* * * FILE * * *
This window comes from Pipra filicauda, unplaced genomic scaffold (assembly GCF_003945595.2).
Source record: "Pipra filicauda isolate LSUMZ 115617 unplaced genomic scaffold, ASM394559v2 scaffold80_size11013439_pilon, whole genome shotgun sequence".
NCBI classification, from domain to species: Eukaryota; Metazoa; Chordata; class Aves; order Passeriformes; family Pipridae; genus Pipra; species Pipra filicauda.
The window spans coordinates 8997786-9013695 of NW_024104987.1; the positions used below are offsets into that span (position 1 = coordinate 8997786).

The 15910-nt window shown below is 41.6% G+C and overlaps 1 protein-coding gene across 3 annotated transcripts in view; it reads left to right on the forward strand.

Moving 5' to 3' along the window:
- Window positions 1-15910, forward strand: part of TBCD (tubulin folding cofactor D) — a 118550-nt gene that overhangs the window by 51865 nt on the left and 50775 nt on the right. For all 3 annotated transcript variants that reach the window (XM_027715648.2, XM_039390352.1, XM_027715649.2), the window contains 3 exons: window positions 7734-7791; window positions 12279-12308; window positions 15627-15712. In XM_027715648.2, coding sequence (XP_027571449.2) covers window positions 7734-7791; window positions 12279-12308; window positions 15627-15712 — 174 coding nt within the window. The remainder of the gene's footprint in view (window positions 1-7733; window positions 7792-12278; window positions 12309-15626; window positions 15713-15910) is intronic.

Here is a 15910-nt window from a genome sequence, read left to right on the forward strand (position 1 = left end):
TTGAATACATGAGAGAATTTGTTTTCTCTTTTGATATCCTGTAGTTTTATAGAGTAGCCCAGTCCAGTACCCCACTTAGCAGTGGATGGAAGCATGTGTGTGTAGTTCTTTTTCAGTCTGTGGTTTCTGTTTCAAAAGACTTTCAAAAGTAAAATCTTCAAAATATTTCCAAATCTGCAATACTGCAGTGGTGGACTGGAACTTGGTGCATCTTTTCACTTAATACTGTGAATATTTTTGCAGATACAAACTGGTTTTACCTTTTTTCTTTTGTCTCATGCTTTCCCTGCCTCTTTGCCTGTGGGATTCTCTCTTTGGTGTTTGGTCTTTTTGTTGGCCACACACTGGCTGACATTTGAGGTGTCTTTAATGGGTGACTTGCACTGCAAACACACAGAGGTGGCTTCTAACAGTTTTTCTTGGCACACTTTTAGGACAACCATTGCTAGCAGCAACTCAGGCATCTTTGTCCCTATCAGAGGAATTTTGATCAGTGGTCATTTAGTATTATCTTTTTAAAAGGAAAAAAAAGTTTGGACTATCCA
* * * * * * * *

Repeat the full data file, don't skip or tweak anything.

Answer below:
This window comes from Pipra filicauda, unplaced genomic scaffold (assembly GCF_003945595.2).
Source record: "Pipra filicauda isolate LSUMZ 115617 unplaced genomic scaffold, ASM394559v2 scaffold80_size11013439_pilon, whole genome shotgun sequence".
NCBI classification, from domain to species: Eukaryota; Metazoa; Chordata; class Aves; order Passeriformes; family Pipridae; genus Pipra; species Pipra filicauda.
The window spans coordinates 8997786-9013695 of NW_024104987.1; the positions used below are offsets into that span (position 1 = coordinate 8997786).

The 15910-nt window shown below is 41.6% G+C and overlaps 1 protein-coding gene across 3 annotated transcripts in view; it reads left to right on the forward strand.

Moving 5' to 3' along the window:
- Window positions 1-15910, forward strand: part of TBCD (tubulin folding cofactor D) — a 118550-nt gene that overhangs the window by 51865 nt on the left and 50775 nt on the right. For all 3 annotated transcript variants that reach the window (XM_027715648.2, XM_039390352.1, XM_027715649.2), the window contains 3 exons: window positions 7734-7791; window positions 12279-12308; window positions 15627-15712. In XM_027715648.2, coding sequence (XP_027571449.2) covers window positions 7734-7791; window positions 12279-12308; window positions 15627-15712 — 174 coding nt within the window. The remainder of the gene's footprint in view (window positions 1-7733; window positions 7792-12278; window positions 12309-15626; window positions 15713-15910) is intronic.

Here is a 15910-nt window from a genome sequence, read left to right on the forward strand (position 1 = left end):
TTGAATACATGAGAGAATTTGTTTTCTCTTTTGATATCCTGTAGTTTTATAGAGTAGCCCAGTCCAGTACCCCACTTAGCAGTGGATGGAAGCATGTGTGTGTAGTTCTTTTTCAGTCTGTGGTTTCTGTTTCAAAAGACTTTCAAAAGTAAAATCTTCAAAATATTTCCAAATCTGCAATACTGCAGTGGTGGACTGGAACTTGGTGCATCTTTTCACTTAATACTGTGAATATTTTTGCAGATACAAACTGGTTTTACCTTTTTTCTTTTGTCTCATGCTTTCCCTGCCTCTTTGCCTGTGGGATTCTCTCTTTGGTGTTTGGTCTTTTTGTTGGCCACACACTGGCTGACATTTGAGGTGTCTTTAATGGGTGACTTGCACTGCAAACACACAGAGGTGGCTTCTAACAGTTTTTCTTGGCACACTTTTAGGACAACCATTGCTAGCAGCAACTCAGGCATCTTTGTCCCTATCAGAGGAATTTTGATCAGTGGTCATTTAGTATTATCTTTTTAAAAGGAAAAAAAAGTTTGGACTATCCA